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  • Print publication year: 2010
  • Online publication date: March 2011



The following story, which appears in the History of Abū Jaʿfar al-Ṭabarī (d. 310/923), is one of many that describe how the ʿAbbāsid caliph Abū Jaʿfar al-Manṣūr (r. 136–58/754–75) chose the site for his new city of Baghdad. The event is said to have taken place in year 763 of the Common Era, some thirteen years after the revolution that brought the ʿAbbāsids to power.

It was reported on the authority of Muḥammad b. Ṣāliḥ b. al-Naṭṭāḥ, on the authority of Muḥammad b. Jābir and his father, who said: When Abū Jaʿfar decided to build the city of Baghdad, he saw a monk, to whom he called out. When he responded, he asked him, ‘Do you find in your books [a prediction] that a city will be built here?’ ‘Yes’, said the monk, Miqlāṣ will build it.’ Abū Jaʿfar exclaimed, ‘I was called Miqlāṣ when I was young!’, to which the monk said, ‘Then you must be the one to build it!’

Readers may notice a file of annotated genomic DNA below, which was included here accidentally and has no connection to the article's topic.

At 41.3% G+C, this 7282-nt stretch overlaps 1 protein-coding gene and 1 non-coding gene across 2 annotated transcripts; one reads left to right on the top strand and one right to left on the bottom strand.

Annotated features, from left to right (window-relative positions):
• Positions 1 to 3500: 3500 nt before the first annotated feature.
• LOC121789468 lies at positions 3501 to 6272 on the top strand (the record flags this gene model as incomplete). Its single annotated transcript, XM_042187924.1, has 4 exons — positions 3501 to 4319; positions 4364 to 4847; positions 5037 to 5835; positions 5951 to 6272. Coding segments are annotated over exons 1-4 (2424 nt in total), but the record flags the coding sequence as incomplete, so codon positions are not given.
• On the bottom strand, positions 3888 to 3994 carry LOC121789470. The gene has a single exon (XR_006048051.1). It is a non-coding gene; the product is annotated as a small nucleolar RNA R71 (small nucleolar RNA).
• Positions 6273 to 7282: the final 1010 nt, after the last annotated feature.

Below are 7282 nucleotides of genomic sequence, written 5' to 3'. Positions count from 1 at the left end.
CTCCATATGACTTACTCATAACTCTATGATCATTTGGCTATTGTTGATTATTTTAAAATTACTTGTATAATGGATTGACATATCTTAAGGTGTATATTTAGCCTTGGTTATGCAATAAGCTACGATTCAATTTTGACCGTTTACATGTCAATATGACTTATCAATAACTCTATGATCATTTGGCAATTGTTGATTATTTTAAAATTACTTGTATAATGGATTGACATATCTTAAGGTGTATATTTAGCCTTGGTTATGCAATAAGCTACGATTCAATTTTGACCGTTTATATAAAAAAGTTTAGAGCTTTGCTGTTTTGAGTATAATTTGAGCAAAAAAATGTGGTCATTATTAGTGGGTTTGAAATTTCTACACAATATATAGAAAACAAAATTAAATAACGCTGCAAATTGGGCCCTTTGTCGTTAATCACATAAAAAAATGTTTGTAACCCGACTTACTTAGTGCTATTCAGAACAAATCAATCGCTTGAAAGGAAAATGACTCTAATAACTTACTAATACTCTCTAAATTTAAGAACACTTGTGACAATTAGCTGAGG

He [the narrator] then continued: Likewise, when Abū Jaʿfar decided to build the city of al-Rāfiqa, which is in territory that once belonged to the Byzantines, the people of [the nearby city of] al-Raqqa objected and resolved to fight him, saying, ‘You will ruin our markets, take away our livelihoods and reduce our houses. Abū Jaqfar was determined to take them on, and wrote to a monk in the [nearby] monastery, asking: ‘Do you know anything about a city that will be built here?’ The monk replied, ‘I have heard that a man called Miqlās. will build it,’ so Abu Jaqfar said, ‘I am Miqlās.!’ So he built it on the model of Baghdad, except for the walls, the iron gates and the single ditch.

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The New Cambridge History of Islam
  • Volume 1: The Formation of the Islamic World, Sixth to Eleventh Centuries
  • Edited by Chase F. Robinson
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